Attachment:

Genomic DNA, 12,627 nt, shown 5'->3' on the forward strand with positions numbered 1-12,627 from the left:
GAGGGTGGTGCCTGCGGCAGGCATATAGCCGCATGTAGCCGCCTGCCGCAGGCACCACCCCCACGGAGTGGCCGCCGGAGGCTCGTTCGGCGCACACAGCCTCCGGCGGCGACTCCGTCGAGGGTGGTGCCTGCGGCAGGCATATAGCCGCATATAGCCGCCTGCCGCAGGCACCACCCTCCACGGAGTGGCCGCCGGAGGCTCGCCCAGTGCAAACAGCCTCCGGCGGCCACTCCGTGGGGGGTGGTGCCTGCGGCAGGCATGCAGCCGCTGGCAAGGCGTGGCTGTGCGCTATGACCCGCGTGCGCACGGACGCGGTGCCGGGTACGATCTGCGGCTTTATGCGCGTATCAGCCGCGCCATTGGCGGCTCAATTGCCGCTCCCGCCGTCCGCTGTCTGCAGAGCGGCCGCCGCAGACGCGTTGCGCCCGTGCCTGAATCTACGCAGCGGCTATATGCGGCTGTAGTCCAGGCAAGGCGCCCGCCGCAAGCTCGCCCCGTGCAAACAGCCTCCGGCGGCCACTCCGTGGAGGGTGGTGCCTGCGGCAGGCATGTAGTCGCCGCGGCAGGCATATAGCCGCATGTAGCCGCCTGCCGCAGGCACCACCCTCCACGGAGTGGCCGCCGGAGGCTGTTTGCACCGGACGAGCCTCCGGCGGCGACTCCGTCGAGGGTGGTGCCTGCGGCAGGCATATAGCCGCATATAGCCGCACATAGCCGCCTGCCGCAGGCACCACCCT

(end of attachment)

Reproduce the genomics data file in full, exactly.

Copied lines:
Genomic DNA, 12,627 nt, shown 5'->3' on the forward strand with positions numbered 1-12,627 from the left:
GAGGGTGGTGCCTGCGGCAGGCATATAGCCGCATGTAGCCGCCTGCCGCAGGCACCACCCCCACGGAGTGGCCGCCGGAGGCTCGTTCGGCGCACACAGCCTCCGGCGGCGACTCCGTCGAGGGTGGTGCCTGCGGCAGGCATATAGCCGCATATAGCCGCCTGCCGCAGGCACCACCCTCCACGGAGTGGCCGCCGGAGGCTCGCCCAGTGCAAACAGCCTCCGGCGGCCACTCCGTGGGGGGTGGTGCCTGCGGCAGGCATGCAGCCGCTGGCAAGGCGTGGCTGTGCGCTATGACCCGCGTGCGCACGGACGCGGTGCCGGGTACGATCTGCGGCTTTATGCGCGTATCAGCCGCGCCATTGGCGGCTCAATTGCCGCTCCCGCCGTCCGCTGTCTGCAGAGCGGCCGCCGCAGACGCGTTGCGCCCGTGCCTGAATCTACGCAGCGGCTATATGCGGCTGTAGTCCAGGCAAGGCGCCCGCCGCAAGCTCGCCCCGTGCAAACAGCCTCCGGCGGCCACTCCGTGGAGGGTGGTGCCTGCGGCAGGCATGTAGTCGCCGCGGCAGGCATATAGCCGCATGTAGCCGCCTGCCGCAGGCACCACCCTCCACGGAGTGGCCGCCGGAGGCTGTTTGCACCGGACGAGCCTCCGGCGGCGACTCCGTCGAGGGTGGTGCCTGCGGCAGGCATATAGCCGCATATAGCCGCACATAGCCGCCTGCCGCAGGCACCACCCT